Blancpain Fifty Fathoms Bathyscaphe Chronograph flyback
The rotating bezel, commonly found on sports watches, is a utilitarian tool when used in conjunction with the time shown by the running movement. The dive counter on the rotating bezel is one such example where there is typically a track in one-minute increments up to the first 15 or 20 minutes while the other reference markers are in five-minute intervals.
Dive times depend on many factors such as the depth reached, the capacity of the air tank and the diver’s air consumption rate. It is said that a standard 80-cubic foot tank for a dive down to around 12 metres or 40 feet will last on average between 45 minutes to an hour.
Most dives will generally be around 30 minutes. This is one reason for the minute track up to 15 or 20 minutes. At the start of the dive, the minute hand is aligned with the reference marker – the zero mark. As the minute hand shows the elapsed time of 15 minutes, it is an indication to the diver to end the dive and begin the ascent.
Another reason for the 15- or 20-minute track is for the timing of more accurate decompression stops. Decompression stops are necessary to prevent decompression sickness by allowing the body to expel inert gases such as nitrogen that are absorbed by the tissues during the dive.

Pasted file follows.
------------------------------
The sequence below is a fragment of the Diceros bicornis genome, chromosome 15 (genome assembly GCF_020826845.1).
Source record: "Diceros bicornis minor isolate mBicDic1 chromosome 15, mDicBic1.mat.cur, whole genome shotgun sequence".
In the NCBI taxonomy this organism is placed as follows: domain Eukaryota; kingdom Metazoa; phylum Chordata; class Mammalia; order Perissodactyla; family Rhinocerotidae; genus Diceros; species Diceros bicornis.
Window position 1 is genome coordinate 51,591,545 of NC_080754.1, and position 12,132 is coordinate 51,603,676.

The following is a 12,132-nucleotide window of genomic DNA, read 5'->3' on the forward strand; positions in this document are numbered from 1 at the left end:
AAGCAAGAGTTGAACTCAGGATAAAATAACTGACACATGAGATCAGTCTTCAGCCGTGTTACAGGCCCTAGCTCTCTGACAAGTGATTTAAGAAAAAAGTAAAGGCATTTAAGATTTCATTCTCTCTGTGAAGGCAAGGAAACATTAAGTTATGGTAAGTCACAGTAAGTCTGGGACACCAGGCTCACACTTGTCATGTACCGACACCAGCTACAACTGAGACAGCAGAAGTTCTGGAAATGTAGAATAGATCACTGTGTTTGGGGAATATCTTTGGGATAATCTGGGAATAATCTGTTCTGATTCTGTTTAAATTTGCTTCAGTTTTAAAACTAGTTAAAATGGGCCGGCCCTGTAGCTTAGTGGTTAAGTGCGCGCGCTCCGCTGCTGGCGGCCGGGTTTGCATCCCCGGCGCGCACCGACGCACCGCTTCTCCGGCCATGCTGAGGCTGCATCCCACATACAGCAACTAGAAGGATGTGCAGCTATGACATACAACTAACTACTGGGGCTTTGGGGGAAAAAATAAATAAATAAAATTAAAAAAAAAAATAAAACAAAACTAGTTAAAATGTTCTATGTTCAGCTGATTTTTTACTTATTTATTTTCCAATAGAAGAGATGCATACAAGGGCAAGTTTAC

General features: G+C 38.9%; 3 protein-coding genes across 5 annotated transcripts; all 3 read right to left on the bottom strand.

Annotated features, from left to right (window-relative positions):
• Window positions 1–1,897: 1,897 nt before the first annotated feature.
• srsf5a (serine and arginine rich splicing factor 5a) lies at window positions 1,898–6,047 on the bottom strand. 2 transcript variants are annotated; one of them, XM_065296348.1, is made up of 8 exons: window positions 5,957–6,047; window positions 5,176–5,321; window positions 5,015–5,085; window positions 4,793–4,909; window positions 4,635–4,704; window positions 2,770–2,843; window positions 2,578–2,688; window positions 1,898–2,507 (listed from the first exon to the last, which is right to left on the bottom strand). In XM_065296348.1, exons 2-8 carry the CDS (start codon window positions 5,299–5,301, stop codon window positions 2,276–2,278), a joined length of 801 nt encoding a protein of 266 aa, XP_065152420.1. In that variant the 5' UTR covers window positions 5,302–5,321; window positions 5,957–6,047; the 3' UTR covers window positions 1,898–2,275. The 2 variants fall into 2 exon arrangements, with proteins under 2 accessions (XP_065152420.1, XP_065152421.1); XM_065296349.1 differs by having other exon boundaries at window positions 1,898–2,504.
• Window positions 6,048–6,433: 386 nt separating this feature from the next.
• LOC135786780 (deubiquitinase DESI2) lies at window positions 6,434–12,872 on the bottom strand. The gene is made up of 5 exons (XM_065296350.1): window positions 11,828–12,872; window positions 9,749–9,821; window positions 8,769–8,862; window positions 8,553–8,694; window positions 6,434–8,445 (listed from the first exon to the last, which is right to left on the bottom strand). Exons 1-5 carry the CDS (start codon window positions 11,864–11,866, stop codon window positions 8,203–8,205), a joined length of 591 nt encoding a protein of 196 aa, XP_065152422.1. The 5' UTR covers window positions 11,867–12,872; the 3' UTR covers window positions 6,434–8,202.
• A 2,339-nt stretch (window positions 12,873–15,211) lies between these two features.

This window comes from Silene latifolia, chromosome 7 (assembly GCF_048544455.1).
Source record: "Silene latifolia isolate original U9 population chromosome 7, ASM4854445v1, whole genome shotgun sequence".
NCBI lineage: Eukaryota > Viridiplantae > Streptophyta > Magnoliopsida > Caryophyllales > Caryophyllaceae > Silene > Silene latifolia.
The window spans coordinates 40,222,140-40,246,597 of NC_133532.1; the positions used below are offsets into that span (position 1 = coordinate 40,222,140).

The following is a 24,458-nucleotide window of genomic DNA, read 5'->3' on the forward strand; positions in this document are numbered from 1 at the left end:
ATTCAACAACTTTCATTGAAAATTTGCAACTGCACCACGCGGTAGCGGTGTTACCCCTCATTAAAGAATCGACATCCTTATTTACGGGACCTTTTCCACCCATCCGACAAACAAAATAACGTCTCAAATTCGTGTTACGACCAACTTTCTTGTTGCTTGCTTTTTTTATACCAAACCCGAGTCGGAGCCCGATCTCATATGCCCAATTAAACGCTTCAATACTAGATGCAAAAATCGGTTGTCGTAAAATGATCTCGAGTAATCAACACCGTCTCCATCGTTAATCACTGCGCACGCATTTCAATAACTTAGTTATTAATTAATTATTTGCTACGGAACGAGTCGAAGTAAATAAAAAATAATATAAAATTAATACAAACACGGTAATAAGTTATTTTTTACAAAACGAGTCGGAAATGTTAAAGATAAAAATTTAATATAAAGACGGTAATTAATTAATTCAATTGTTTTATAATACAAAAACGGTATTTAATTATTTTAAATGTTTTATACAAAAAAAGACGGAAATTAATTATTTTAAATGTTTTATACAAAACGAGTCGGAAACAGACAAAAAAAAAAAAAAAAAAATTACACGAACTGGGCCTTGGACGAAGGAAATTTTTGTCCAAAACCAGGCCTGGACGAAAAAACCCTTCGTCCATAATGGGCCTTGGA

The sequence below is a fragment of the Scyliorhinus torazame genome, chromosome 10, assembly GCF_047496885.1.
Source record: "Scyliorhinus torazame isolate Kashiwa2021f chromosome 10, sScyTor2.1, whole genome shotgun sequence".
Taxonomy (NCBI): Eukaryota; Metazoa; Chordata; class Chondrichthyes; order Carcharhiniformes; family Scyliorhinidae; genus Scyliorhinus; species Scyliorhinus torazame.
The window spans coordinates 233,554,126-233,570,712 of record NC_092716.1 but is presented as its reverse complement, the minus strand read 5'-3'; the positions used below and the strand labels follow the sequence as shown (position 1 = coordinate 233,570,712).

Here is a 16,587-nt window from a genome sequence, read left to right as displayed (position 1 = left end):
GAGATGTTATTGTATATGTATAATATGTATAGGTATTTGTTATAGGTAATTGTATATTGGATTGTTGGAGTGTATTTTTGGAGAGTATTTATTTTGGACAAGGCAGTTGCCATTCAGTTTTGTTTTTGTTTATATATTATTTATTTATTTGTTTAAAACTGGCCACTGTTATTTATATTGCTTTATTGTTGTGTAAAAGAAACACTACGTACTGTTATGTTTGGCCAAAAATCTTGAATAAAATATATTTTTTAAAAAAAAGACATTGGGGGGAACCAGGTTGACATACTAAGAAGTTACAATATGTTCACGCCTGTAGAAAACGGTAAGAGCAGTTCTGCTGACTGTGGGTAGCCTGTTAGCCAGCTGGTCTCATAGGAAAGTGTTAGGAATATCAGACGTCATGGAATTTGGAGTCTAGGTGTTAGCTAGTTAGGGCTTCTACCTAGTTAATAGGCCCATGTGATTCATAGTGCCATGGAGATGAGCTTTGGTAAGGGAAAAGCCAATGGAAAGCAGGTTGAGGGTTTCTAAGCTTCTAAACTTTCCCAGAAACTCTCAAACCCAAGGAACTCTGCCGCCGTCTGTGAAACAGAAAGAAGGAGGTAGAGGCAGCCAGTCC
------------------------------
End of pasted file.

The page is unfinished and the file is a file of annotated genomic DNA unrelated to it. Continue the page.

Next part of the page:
The rotating bezel became especially useful in the 1950s on early diver’s watches. In 1953, Blancpain’s Fifty Fathoms became the French Navy’s dive watch of choice featuring not only the rotating bezel but a patented locking mechanism to prevent any accidental turn of the bezel that might compromise an accurate reading of dive time.
Rotating bezels can either be bidirectional or unidirectional with a ratchet spring. Unidirectional bezels revolving in an anti-clockwise direction are preferred as a security feature. Why? Any accidental turn of the bezel will only mean time elapsed during a deep dive will be increased rather than decreased, thereby negating the risk of running out of air while submerged.
The rotating bezel with the dive counter can serve as a 60-minute chronograph on land as well. Timing one’s parking or even how long the food delivery will take is a breeze with just a simple turn of the rotating bezel.